Armed with a doctorate in financial engineering, 34-year-old Timo Schlaefer was on his way to a promising career at Goldman Sachs in London. Previously with the bank’s mergers and acquisitions team, he became an executive director of credit quantitative modeling at Goldman, where quants like Schlaefer are highly valued.
In February he gave that up and launched a company called Crypto Facilities Ltd, a bitcoin derivatives trading platform, which now has six employees. For now, the platform trades bitcoin forwards, which are directly linked to the price of bitcoin, but it’s also developing other digital currency derivative products.
“This is uncharted territory,” said Schlaefer. “It’s an exciting opportunity to participate in a new area of technology that has massive potential.”
Bitcoin is a virtual or online currency created through a ‘mining’ process where a computer’s resources are used to perform millions of calculations. Once mined, bitcoins can be stored in an online wallet, traded in an online exchange, or used to buy goods and services.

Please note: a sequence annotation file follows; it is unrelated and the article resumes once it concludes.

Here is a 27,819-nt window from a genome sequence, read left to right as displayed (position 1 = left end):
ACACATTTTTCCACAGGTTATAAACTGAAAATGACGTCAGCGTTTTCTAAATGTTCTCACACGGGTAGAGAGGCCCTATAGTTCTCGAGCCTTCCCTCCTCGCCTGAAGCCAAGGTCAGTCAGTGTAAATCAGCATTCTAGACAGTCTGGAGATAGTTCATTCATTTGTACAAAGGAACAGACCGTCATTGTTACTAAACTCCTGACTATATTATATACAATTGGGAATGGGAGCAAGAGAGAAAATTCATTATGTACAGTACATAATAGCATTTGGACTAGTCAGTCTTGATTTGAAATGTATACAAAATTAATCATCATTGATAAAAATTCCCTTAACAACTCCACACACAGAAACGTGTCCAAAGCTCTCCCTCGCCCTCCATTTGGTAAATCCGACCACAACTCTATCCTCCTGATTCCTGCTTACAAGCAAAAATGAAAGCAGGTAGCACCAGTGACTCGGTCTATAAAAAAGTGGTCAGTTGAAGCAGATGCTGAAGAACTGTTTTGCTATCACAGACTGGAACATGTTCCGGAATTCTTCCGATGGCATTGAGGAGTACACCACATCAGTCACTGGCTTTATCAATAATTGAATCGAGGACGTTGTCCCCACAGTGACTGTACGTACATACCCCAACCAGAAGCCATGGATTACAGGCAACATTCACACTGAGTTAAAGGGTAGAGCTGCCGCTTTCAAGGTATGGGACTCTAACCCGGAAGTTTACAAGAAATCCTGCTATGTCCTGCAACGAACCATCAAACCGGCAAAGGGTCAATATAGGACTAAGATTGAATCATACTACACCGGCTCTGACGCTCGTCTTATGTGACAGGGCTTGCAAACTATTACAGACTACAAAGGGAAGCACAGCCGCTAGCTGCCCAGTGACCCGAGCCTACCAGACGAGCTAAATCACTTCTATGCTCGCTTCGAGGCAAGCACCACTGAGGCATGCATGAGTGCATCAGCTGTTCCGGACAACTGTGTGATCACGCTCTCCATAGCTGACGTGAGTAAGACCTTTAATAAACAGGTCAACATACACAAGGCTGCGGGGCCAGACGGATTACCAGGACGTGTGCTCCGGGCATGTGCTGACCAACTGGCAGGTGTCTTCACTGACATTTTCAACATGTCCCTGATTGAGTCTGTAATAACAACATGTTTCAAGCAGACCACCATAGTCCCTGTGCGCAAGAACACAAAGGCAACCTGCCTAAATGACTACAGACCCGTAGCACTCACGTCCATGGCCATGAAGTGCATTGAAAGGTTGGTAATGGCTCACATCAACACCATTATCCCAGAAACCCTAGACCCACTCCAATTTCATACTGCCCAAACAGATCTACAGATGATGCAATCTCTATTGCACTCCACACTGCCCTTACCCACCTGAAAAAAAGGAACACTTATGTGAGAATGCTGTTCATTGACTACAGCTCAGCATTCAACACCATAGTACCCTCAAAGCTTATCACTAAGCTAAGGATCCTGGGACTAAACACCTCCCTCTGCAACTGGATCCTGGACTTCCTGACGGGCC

Once the province of small-time investors driven by their distrust of government-backed currencies, now Wall Street bankers and traders are leaving high-paying jobs to join bitcoin start-ups, while big firms hire in-house to get their arms around bitcoin and the related ‘blockchain’ technology.
“A lot of people are entering the bitcoin space as the sector has reached an overall level of funding that’s hard to ignore,” said Jaron Lukasiewicz, founder and chief executive officer at New York-based bitcoin exchange Coinsetter.
Lukasiewicz, 29, moved to the bitcoin world in late 2012, having left behind a six-figure salary in private equity at The CapStreet Group in New York.
Bitcoin is not backed by a government and its value fluctuates. Last Thursday, it was trading at $278, making the value of outstanding bitcoin worth about $4 billion. It has had a volatile history, with a
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